- Hobart Swan, Writer & Editor at Bodybuilding.com 

3. Enhanced Fat Loss

A buff male lifting weights in the gym

Some pre-workouts have L-carnitine, an essential compound that aids the muscle in fat-burning [9].

Other components in a pre-workout supplement prevent the formation of fat and suppress eating by stimulating the production of the GLP-1 hormone, which regulates appetite [10].

4. Muscle Strength

Creatine is an essential ingredient found in most pre-workout supplements. Its work is to enhance strength by increasing biochemical mechanisms that give you that energy boost you need during a workout.

The result is a boost in strength, endurance, and, eventually, muscle mass [11].

Additionally, the nitrates in most pre-workout supplements allow the body to carry amino acids to your muscles, resulting in increased strength [12].

5. Muscle Growth and Lean Body Mass

As mentioned earlier, pre-workouts contain BCAAs, one of the essential amino acids necessary for protein synthesis.

Pre-workouts also contain citrulline, another amino acid that boosts blood flow to the muscles [13].

When you undergo stress training, oxygen levels are elevated, and nutrients are carried to the muscles to promote muscle gain.

What Are the Downsides / Cons of Pre-Workout?

A gym person having a headache

There is a dimmer side to pre-workout supplements, although they primarily affect those with underlying health conditions.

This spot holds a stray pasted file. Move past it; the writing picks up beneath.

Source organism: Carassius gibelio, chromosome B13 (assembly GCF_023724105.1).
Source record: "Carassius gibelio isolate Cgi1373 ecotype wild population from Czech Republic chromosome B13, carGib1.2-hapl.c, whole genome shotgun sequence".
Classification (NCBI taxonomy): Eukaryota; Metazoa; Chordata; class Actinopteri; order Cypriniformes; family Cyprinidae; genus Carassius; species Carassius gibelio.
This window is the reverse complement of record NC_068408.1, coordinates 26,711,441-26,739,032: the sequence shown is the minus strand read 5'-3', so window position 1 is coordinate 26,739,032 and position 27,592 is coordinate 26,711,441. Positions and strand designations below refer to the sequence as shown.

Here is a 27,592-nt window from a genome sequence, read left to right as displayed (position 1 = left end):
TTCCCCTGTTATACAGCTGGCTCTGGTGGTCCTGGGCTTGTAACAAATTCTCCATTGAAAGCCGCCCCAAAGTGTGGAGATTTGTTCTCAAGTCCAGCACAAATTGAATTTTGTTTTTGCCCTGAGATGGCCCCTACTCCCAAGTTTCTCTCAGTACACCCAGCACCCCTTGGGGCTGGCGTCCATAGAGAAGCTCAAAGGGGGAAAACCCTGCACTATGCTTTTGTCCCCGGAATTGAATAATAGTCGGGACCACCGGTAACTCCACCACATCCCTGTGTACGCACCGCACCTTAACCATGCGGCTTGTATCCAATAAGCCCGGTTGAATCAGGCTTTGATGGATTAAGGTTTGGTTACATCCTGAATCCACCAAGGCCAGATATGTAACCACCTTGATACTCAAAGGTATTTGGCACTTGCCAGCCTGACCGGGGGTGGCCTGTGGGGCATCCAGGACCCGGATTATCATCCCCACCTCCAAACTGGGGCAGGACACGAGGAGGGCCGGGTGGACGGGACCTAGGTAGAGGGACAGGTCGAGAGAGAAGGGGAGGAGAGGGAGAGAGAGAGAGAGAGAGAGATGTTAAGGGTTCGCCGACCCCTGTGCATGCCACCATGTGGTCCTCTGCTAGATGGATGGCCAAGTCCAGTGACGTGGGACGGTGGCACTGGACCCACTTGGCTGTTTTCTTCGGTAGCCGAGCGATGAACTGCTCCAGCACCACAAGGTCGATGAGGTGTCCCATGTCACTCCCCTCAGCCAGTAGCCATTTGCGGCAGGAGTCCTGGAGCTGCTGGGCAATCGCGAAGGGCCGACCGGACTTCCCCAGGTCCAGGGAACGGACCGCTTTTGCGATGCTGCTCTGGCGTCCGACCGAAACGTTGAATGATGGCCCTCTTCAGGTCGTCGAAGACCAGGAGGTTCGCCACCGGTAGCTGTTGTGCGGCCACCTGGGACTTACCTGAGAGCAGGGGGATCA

Let’s take a look at the cons of pre-workout supplements.

1. Overstimulation

One of the first things I check when I meet a new client is their health background. If the client has a history of heart problems, high blood pressure, and insomnia, then certain exercises are a no-go-zone.

It's more serious when it comes to recommending supplements.

A sharp increase in heart rate can develop complications for the patient and put their lives at risk, especially if they have a preexisting health condition.

That's because pre-workouts contain caffeine, a notorious ingredient that rapidly increases heart rates and energy levels.

Now, 400 mg of caffeine is safe for healthy adults. That's about four cups of brewed coffee.

However, because most pre-workouts contain 200 mg on average, I advise my clients to minimize their coffee intake, especially when taking the supplements, or instead opt for caffeine-free pre-workout supplements.

2. Headache

Earlier, we saw how citrulline is essential in boosting muscle blood flow. What’s the downside to this?